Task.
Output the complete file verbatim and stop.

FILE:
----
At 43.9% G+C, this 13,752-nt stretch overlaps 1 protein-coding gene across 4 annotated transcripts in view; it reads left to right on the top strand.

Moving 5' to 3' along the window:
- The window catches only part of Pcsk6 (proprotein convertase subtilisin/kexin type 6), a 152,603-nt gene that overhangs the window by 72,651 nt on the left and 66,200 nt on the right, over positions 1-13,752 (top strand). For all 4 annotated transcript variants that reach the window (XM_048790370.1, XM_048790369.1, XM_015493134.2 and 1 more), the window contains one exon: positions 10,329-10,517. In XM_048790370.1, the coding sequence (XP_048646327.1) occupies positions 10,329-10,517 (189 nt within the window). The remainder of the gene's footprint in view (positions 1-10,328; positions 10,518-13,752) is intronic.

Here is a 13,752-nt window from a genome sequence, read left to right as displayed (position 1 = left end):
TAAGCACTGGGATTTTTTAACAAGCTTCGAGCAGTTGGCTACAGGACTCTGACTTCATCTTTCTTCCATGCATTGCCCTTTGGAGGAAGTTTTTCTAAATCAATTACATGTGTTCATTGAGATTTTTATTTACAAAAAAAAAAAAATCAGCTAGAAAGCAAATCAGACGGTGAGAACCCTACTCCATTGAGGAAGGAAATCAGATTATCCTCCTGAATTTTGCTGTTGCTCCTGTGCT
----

At 43.9% G+C, this 13,752-nt stretch overlaps 1 protein-coding gene across 4 annotated transcripts in view; it reads left to right on the top strand.

Moving 5' to 3' along the window:
- The window catches only part of Pcsk6 (proprotein convertase subtilisin/kexin type 6), a 152,603-nt gene that overhangs the window by 72,651 nt on the left and 66,200 nt on the right, over positions 1-13,752 (top strand). For all 4 annotated transcript variants that reach the window (XM_048790370.1, XM_048790369.1, XM_015493134.2 and 1 more), the window contains one exon: positions 10,329-10,517. In XM_048790370.1, the coding sequence (XP_048646327.1) occupies positions 10,329-10,517 (189 nt within the window). The remainder of the gene's footprint in view (positions 1-10,328; positions 10,518-13,752) is intronic.

Here is a 13,752-nt window from a genome sequence, read left to right as displayed (position 1 = left end):
TAAGCACTGGGATTTTTTAACAAGCTTCGAGCAGTTGGCTACAGGACTCTGACTTCATCTTTCTTCCATGCATTGCCCTTTGGAGGAAGTTTTTCTAAATCAATTACATGTGTTCATTGAGATTTTTATTTACAAAAAAAAAAAAATCAGCTAGAAAGCAAATCAGACGGTGAGAACCCTACTCCATTGAGGAAGGAAATCAGATTATCCTCCTGAATTTTGCTGTTGCTCCTGTGCT